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May 8, 2019

Can I Get My Criminal Charges Dropped If the Police Didn’t Read Me My Miranda Rights?

Person getting arrested being read their Miranda rights
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Many people mistakenly believe that the police’s failure to give a Miranda warning during the arrest will automatically lead to a case dismissal. The truth is that these situations are more nuanced, and the outcome will depend on the skill of your lawyer and the specific facts of your case. You can get your charges dropped if the police fail to read you your Miranda rights, but only if their failure to do so resulted in an involuntary confession.

The only time to file motions to suppress evidence and to dismiss the charges occur in the early stages of the criminal justice process. Ideally, your Indiana criminal defense lawyer can begin looking into these issues shortly after your arrest, and raise them at your arraignment or preliminary hearing. This means that you need to contact a lawyer as soon as possible after your arrest if you want to use these defenses.

To schedule a free consultation of your case, contact GDS Law Group, LLP today at (765) 313-7092.

The Police’s Failure to Read Your Miranda Rights Could Mean Your Confession is Invalid

When the police arrest you, they must say the following, “you have the right to remain silent. Anything you say can and will be used against you in a court of law. You have the right to an attorney. If you cannot afford an attorney, one will be provided for you.” This requirement was established by the 1966 case of Miranda v. Arizona, which is where the term “Miranda rights” come from.

The police must inform you of your rights to remain silent and to use a lawyer, because the Constitution prohibits the use of involuntary confessions in criminal prosecutions. A confession is involuntary if it is made while you are in custody, in response to questioning, and it is not the result of your free will. United States law assumes that any reasonable and voluntary decision to confess would have to take into account the possibility of remaining silent and calling a lawyer. So, if you confess without being made aware of these rights, it cannot be voluntary.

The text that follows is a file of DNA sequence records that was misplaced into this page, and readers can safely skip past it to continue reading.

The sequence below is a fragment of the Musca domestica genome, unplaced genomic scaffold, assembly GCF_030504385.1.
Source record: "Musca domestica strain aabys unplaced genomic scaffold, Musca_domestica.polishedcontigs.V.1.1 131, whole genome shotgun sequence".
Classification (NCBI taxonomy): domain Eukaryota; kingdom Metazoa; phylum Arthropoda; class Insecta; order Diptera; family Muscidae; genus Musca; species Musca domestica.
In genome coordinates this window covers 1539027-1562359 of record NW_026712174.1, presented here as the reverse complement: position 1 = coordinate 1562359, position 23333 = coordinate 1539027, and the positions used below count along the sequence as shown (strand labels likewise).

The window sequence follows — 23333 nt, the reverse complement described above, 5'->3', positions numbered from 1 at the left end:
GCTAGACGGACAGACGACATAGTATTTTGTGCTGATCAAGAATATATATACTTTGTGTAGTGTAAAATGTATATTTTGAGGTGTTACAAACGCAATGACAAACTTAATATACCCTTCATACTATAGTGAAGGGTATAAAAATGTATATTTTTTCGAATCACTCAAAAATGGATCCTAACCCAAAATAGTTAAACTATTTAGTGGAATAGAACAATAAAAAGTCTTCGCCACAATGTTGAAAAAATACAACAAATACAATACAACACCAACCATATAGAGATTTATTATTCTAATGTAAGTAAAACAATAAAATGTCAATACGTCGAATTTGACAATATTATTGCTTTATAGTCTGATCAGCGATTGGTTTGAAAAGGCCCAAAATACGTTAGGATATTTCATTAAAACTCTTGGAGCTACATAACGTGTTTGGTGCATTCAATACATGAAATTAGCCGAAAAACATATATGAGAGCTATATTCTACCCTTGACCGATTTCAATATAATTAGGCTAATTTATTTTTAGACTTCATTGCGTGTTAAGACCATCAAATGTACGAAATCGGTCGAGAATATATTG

The legal definition of custody is not always clear. If you’ve been arrested, you’re obviously in police custody. But many other cases hinge on whether the suspect was in custody or not. In general, judges will decide the issue based on whether a reasonable person in your shoes would believe they are not free to leave. So, any time the behavior of the police and the circumstances would make most people believe they are in custody, the court will probably assume that you were in custody for purposes of determining a violation of your rights.

If your defense team believes that you made an involuntary confession to the police, they will fil all of the following:

  • The police failed to give you a Miranda warning
  • You were placed in custody
  • The police interrogated you
  • You made an incriminating statement

If successful, the motion to suppress will result in your confession becoming inadmissible in court. If the prosecutor does not have much other evidence against you to use in their case, your lawyer may file a motion to dismiss the charges.

Contact Us Today for Help With Your Criminal Case

Challenging the prosecutor’s evidence by filing a motion to suppress is one of the most effective ways of beating a criminal charge. You can file a motion to suppress for many other reasons besides a failure to be read your Miranda rights. But this defense tactic is only a possibility in the early stages of the criminal justice process, which means that it depends on how soon you call your lawyer.

For a free, initial case evaluation, call GDS Law Group, LLP today at (765) 313-7092, or reach out through the online form.

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